Chapter 33 focuses on the problems of men suffering from romantic passions and the roles of women when men are in such a state. Yossarian is confused and absurd. He longs for Nurse Duckett but tries to pursue Luciana and the maid in the lime-colored panties. Likewise the officers who hold Nately's whore captive are suffering from distorted, confused emotions. They do not want sexual pleasure but simply to have a woman at beck and call. They see the whore as simply another target in their lives, much like their military targets. The entire strange episode in which the officers are infuriated by the whore's apathy symbolizes the soldiers' need for control of something in their chaotic world. Unfortunately, the easiest, most satisfying object to purchase is often a woman.

The episode in which Nately's whore falls asleep and then wakes up a transformed woman, now in love with Nately, has almost a fairy tale quality. This dream only lasts briefly. Nately tries to force the whore to become someone she is not, and her adamant retention of the old man's friendship demonstrates her independent thinking. Nately has clearly turned into love's fool as he dreams of an ideal world independent of social rank and situation. He envisions all the other officers falling in love with the whores and everyone living quite happily together ever after.

Ironically, Nately is stuck in a war in which the military hierarchy is everything. The only attempt to reject the military hierarchy is when Yossarian and his friends throw out the officers' uniforms. For once, they find themselves without rank or respect--or clothes. Yossarian's threat to turn them in as German spies demonstrates that there is very little difference between men, and it is the uniform with the fanfare surrounding it that tends to blow small differences out of proportion.

Comparing the characters of Nately and the whore is critical here. After Nately has won this seemingly unattainable object, he begins to try to control her because “he is the man” in the relationship. The boy who seemed to be sweet, pleasant, and even docile turns out to be just as controlling and dictatorial as Colonel Cathcart or General Peckem. Oddly, for a woman of the streets who supposedly is experienced, the whore appears to be very naive in some ways, having no conception of how a normal woman should act. Walking about naked in front of other men is perfectly acceptable to her, and she cannot understand why Nately objects to what seems normal to her.

This entire chapter is filled with horrifying irony and probes more deeply at disturbing questions only touched on previously. Whereas Thanksgiving should be a time to celebrate prosperity and good fortune, the military celebration turns out to be not only debauched but on the verge of anarchy. Instead of respecting life and being grateful for what they have, the men instead change this celebration into a world of madness in which people's pleasure is to destroy each other. What should be a time of safety from all the dangers of war instead becomes even more dangerous than the battle zone itself, as Yossarian is almost killed in his sleep.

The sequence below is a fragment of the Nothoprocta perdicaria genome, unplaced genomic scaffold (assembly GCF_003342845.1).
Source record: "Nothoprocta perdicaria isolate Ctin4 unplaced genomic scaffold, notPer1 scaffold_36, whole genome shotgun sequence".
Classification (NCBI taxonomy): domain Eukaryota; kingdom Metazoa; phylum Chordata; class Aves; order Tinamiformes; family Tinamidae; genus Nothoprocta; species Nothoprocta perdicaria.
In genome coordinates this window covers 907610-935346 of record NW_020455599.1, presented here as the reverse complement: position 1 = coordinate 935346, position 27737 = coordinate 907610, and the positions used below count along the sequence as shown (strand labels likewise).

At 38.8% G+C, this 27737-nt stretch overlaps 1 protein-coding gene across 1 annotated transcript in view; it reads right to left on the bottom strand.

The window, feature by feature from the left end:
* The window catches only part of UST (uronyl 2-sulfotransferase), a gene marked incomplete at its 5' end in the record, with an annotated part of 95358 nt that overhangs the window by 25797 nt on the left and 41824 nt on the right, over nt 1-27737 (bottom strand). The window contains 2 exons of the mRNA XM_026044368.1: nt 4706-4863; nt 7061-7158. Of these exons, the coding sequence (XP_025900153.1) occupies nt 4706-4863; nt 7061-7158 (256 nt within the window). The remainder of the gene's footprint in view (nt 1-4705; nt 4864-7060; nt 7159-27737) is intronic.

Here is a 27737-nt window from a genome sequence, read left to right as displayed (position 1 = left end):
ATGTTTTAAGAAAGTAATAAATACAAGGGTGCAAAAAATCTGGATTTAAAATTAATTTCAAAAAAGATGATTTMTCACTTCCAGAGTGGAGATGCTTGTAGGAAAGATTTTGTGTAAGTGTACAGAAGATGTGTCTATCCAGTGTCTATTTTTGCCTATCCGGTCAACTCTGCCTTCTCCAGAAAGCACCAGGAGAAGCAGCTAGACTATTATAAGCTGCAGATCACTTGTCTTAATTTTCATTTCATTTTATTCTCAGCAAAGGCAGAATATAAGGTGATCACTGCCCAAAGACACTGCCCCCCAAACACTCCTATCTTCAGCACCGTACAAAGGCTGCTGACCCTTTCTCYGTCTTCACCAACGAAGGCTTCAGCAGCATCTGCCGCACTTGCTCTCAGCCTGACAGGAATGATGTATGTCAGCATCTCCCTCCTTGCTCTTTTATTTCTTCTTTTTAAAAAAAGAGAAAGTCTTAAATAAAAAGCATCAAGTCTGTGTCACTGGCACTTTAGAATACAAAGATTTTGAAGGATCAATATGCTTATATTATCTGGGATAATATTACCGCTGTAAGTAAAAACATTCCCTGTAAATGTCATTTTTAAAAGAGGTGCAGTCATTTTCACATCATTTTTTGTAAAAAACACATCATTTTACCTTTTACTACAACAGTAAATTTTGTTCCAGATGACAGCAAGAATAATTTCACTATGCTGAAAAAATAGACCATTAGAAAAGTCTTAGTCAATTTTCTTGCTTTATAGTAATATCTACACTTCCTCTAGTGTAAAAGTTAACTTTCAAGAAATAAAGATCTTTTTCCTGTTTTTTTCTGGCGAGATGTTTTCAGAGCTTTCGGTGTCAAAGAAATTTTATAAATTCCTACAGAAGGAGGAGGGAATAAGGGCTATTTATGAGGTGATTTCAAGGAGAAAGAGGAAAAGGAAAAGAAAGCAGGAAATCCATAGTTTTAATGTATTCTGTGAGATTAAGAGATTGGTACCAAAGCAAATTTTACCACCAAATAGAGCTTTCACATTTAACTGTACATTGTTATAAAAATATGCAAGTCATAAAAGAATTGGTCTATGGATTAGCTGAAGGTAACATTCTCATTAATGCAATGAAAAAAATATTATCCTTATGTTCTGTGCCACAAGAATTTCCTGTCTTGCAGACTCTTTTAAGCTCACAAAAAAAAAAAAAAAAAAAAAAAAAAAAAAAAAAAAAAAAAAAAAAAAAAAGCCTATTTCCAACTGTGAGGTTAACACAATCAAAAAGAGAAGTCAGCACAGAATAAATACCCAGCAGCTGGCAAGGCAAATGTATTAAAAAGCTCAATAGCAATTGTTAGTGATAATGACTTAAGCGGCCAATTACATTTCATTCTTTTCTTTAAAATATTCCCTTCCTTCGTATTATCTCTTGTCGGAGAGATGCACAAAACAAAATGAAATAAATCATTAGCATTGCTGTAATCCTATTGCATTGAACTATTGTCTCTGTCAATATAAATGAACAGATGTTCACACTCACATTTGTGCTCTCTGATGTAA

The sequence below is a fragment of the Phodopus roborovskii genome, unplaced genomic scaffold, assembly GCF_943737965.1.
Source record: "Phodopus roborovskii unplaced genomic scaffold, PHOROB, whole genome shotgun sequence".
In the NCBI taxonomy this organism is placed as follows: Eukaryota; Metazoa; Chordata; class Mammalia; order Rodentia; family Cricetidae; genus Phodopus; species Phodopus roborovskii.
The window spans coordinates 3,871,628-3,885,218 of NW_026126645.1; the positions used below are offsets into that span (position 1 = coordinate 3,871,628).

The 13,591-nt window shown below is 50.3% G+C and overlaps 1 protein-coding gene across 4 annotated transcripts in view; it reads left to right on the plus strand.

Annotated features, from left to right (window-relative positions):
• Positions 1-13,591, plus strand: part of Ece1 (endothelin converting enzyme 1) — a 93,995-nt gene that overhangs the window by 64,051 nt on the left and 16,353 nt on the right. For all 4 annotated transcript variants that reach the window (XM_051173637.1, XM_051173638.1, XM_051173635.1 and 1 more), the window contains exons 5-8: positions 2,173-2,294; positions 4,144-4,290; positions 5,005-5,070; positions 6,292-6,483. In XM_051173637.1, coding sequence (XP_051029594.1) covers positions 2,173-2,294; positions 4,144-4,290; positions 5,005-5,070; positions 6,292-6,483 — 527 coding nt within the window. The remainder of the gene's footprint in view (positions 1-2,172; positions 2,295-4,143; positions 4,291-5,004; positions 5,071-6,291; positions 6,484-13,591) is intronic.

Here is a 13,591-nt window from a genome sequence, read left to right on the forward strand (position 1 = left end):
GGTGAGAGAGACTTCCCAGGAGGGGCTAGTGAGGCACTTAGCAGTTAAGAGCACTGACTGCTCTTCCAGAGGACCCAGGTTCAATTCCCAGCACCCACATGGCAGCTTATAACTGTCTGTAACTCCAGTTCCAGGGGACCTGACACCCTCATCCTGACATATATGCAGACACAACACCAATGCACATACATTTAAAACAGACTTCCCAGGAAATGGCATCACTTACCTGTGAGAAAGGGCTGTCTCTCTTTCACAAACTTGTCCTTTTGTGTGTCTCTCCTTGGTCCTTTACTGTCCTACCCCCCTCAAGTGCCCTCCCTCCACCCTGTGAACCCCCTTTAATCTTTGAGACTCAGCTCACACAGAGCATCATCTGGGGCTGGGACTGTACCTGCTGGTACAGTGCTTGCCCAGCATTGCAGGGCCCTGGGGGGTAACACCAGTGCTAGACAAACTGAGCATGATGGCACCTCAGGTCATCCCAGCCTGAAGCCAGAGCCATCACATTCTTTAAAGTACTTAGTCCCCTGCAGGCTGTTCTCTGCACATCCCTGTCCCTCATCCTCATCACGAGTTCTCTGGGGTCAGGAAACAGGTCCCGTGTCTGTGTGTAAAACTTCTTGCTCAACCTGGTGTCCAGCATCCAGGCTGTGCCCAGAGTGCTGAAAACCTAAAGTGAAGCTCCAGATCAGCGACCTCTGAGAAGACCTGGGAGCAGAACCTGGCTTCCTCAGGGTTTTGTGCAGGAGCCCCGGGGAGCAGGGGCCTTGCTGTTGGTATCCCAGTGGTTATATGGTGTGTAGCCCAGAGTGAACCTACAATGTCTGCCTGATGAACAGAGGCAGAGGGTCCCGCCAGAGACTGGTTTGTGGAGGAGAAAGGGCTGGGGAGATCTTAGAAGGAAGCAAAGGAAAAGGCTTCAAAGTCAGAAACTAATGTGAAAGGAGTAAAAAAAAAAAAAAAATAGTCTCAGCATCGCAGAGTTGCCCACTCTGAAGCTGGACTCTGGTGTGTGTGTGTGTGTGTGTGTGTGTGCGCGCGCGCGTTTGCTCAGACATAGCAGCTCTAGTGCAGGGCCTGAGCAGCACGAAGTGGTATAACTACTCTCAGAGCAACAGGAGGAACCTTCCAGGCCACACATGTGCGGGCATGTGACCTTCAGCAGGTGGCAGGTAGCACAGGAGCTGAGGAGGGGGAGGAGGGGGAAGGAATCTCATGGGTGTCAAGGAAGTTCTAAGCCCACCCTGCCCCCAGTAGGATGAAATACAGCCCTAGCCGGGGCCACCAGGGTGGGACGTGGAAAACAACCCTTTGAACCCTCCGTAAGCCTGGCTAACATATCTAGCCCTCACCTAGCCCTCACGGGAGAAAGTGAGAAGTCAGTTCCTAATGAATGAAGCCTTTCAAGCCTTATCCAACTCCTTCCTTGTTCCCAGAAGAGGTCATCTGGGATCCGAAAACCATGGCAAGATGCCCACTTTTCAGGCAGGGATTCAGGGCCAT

Two character issues, Yossarian's murderous rage and the chaplain's inner personal struggles, are expanded upon here as well. Nately, the idealist who tries to intervene for Yossarian's sake, is severely injured by the very man he is trying to help. The madness that McWatt had witnessed earlier is not just an arbitrary episode but part of a behavior pattern that indicates that Yossarian is indeed going mad.

Perhaps the most important character is the resurfaced soldier in white. This time, everyone realizes the danger that he presents. While the shape is different from the first time the result is the same: this man is an omen of the dark and terrible fate of those who remain in the war, an empty man who feeds upon his own waste. Unfortunately, the man who realizes this and has the audacity to say so publicly, Dunbar, is punished by being “disappeared.” This inexplicable, strange punishment reflects the lack of rationalization behind the war, another casualty of the illogic of Catch-22.

Chapter 35 is filled with various ironic incidents, and at times, the reader begins to wonder whether the characters have changed. First, there is an unexpected twist in Milo's behavior, for he wishes to sell off his very profitable M&M Enterprises in order to fly more missions. Milo's behavior appears genuine, but this new attitude is short-lived after Colonel Cathcart offers him a deal which will allow both men to profit. This deal foreshadows a similar agreement made between Yossarian and the other officers in chapter 40.

The La Spieza mission indicates that the men are coming to their senses, as foreshadowed by Dunbar's behavior and Kid Sampson's death. Even Havermeyer sees that this war is no longer worth fighting and thus resorts to terrible evasive action. Terribly, Nately has finally lost his bet with Death and, after surviving so many missions and so much danger, is killed. To worsen the matter further, Nately flew the extra missions because he wanted to stay with the whore with whom he was so madly in love.